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Vela Pulsar J0835-4510

Science Target Overview

Pulsars are steep-spectrum, significantly polarized radio sources and commonly discovered / studied at centimeter wavelengths. Observations at high frequencies will complement our understanding of pulsar emission physics and enable more effective pulsar searches in highly turbulent environments such as the center of our Galaxy (e.g., Cordes & Lazio 1997, Spitler et al. 2014). So far, all previous studies of pulsars above 30 GHz have been conducted with northern hemisphere radio telescopes (see Lohmer et al. 2008, Torne et al. 2017 and references therein). Located in the southern hemisphere of the sky, Vela (PSR J0835-4510) was one of the first pulsars discovered and is one of the brightest radio pulsars. An imaging detection of Vela has recently been made at millimeter wavelengths with ALMA using its standard interferometry observing mode (Mignani et al. 2017). This makes Vela an excellent target to explore the southern hemisphere pulsar population at high frequencies, studying the properties of their pulsed and polarised emissions and understanding the potential of pulsar searches at millimeter wavelengths. 

The ALMA development project, “ALMA Pulsar Mode Project” (referred to as APMP, hereafter, http://hosting.astro.cornell.edu/research/almapsr/#ProcessingSteps) made a test observation of the Vela pulsar as a first step in developing a new observing mode for the Observatory.  This mode would allow observations of similar targets for high-time resolution analyses of compact objects in the Galactic Center or elsewhere in the Galaxy.  The primary goal of the observation is to achieve a detection of the pulsar at a significance consistent with sensitivity (A/T) and bandwidth used, demonstrating the feasibility of pulsar and transient observations with ALMA. Exploring the feasibility of using pulsar observations for system tests and instrumental polarisation calibration is the secondary goal. Furthermore, comparing the properties of the Vela pulse profile with those obtained at lower frequencies allows us to study pulsar emission physics.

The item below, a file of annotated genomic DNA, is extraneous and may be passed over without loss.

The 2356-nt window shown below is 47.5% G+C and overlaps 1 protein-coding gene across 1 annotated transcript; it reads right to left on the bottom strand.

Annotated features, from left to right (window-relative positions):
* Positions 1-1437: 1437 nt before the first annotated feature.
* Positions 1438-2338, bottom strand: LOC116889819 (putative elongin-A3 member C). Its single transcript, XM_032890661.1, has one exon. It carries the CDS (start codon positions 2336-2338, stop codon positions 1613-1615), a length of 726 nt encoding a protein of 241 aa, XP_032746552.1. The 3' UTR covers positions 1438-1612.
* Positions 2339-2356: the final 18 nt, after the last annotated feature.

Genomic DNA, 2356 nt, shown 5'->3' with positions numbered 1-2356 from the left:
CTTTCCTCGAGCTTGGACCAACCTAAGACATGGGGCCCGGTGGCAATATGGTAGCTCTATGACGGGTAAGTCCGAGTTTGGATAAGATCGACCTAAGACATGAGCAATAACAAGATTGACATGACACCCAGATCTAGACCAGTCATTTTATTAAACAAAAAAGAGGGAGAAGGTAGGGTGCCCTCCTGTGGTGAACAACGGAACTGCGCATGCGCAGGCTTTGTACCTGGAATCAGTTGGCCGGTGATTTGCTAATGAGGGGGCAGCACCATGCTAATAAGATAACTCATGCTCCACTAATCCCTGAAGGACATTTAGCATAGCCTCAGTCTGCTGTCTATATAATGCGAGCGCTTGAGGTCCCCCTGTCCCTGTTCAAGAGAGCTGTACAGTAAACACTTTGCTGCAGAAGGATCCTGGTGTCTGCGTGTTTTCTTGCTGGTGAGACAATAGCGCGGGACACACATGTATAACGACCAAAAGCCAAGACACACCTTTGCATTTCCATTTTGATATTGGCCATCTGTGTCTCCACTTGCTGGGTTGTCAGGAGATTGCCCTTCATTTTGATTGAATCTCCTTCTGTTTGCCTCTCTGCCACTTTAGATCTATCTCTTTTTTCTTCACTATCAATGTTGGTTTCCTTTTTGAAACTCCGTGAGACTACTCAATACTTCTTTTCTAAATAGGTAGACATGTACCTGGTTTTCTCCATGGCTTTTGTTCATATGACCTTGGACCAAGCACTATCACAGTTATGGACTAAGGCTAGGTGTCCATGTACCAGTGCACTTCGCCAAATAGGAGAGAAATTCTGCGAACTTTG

ALMA is an ideal instrument for probing neutron star populations in the Galactic Center and using detected objects for the study of spacetime around the central black hole, Sgr A* (Liu et al. 2012, Psaltis et al. 2016). Though no pulsar in a sufficiently close orbit to Sgr A* has yet been detected (Wharton et al. 2012), the recent discovery of a rare radio-loud magnetar (PSR J1745-2900) with a projected distance of only ~0.1 pc from the Sgr A* (Eatough et al. 2013), suggests the existence of an abundance of pulsars in the immediate vicinity of the Sgr A*. The APMP leverages the product from the development of the pulsar phased-array modes for the Very Large Array (https://science.nrao.edu/facilities/vla/docs/manuals/oss/performance/pulsar), the Event Horizon Telescope (Doeleman et al. 2008, Event Horizon Telescope Collaboration et al. 2019), the Black Hole Camera project (Goddi et al. 2017), and the ALMA Phasing Project (APP, Matthews et al. 2018).

 

ALMA Data Overview